Stop # 8: The New York City Aqueduct

Under Your Feet—The reason NY bagels and pizza taste so good

Ever wonder why New York bagels taste so incredible? The reason is nearly 1,600 feet below you—the East Delaware Aqueduct, the longest continuous tunnel in the world, which carries water from the Catskill Mountains to New York City.

Until the 1700s, New York City residents depended solely on wells and rainwater reservoirs for water. But as the population grew, soaring from 60,000 to 200,000 from 1800 to 1830, there was increasing danger of tainted water causing epidemics of yellow fever, cholera, and typhoid.

In 1842, the City built its first aqueduct, drawing water from the Croton River in Westchester County down to Manhattan. But it didn’t take long before Croton's 90 million gallons per day could not meet the city’s growing needs.

So the city looked to upstate New York as the only viable alternative, and in a section of the eastern Catskill Mountain range, the Catskill Aqueduct was built, drawing water from new reservoirs 125 miles away. But even this would soon fail to meet the city’s growing demands.

By 1927, New York officials set their eyes on several tributaries of the Delaware River as an additional water source. The plan was initially stalled by a legal fight with New Jersey that went all the way to the U.S. Supreme Court. Work finally began on the Delaware Aqueduct in 1937. That aqueduct, which runs right below where you are standing, was completed in 1945, with the Rondout, Neversink, Pepacton, and Cannonsville Reservoirs north of OSR successively added to the system between 1950 and 1964.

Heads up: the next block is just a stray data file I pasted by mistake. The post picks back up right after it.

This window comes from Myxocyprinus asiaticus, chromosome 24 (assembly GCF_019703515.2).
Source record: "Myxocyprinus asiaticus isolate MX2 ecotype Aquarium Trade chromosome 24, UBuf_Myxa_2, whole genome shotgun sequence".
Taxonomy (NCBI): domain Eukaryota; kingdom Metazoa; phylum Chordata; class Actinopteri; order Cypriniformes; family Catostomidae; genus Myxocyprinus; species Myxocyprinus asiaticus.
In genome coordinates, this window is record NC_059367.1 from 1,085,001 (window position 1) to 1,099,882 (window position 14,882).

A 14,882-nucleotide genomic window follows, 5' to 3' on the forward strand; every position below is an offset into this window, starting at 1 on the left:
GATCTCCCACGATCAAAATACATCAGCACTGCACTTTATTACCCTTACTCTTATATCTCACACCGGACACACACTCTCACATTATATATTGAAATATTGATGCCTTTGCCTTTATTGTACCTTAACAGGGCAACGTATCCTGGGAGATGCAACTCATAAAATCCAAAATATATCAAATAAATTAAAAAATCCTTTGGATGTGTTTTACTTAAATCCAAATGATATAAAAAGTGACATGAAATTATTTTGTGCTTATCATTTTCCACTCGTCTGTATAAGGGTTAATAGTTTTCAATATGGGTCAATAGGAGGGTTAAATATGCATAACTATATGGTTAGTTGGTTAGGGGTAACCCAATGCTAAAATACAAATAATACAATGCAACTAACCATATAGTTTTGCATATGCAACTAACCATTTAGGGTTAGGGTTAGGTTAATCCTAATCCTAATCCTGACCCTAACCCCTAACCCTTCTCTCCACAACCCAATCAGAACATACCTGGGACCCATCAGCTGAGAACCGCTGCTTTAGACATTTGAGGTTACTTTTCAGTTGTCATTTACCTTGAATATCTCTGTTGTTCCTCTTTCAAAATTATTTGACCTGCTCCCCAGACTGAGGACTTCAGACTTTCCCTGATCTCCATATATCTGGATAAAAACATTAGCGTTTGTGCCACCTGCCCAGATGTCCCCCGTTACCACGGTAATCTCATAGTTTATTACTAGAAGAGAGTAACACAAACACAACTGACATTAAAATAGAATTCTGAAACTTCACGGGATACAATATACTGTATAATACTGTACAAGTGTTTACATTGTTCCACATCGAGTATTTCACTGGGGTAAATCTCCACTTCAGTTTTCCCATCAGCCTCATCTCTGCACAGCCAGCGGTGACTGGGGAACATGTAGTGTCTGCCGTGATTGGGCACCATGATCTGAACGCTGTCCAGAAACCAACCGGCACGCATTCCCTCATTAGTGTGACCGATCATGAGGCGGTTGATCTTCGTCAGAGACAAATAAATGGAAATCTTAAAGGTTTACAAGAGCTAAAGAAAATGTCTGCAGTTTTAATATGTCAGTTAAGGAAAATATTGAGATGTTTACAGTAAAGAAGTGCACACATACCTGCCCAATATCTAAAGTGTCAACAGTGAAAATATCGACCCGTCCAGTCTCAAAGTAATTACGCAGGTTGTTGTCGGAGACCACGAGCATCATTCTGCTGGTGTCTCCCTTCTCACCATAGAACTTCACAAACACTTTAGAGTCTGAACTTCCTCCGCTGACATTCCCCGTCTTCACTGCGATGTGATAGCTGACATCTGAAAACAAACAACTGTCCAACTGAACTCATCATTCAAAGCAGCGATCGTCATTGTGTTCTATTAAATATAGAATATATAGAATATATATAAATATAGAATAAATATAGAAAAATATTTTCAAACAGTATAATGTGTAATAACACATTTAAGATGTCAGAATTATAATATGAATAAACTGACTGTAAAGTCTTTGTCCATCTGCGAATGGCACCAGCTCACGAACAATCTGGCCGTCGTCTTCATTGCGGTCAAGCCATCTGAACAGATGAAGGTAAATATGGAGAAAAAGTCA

The Delaware section provides 50 percent of the City's daily water needs. The largest of the res-ervoirs, Pepacton, can hold over 140 billion gal-lons of water.

Today, the entire water system, which covers close to 2,000 square miles—nearly the size of the state of Delaware--has a storage capacity of 580 billion gallons providing more than 1.2 billion gallons of drinking water daily to eight million city residents, and another one million users in four upstate counties bordering the system. (Map

The system, which includes a network of 19 reservoirs and three controlled lakes, was also designed to minimize the effect of localized droughts and take advantage of excess water in any of the watersheds through a system of interconnections that permit the exchange of water from one to another.

Between its reservoirs, lakes and 6,200 miles of pipes, aqueducts, and tunnels, the NYC water system is considered a marvel of modern engineering. For those of you thinking about becoming engineers, one of the great achievements of this system is that nearly all of it uses gravity to move water south. There are very few pumping stations. The tunnel that passes through OSR starts 200 feet below the Pepacton Reservoir and then descends another 1,400 feet where you are standing, enabling the water to flow unassisted.

DIRECTIONS: Continue north on the White Trail.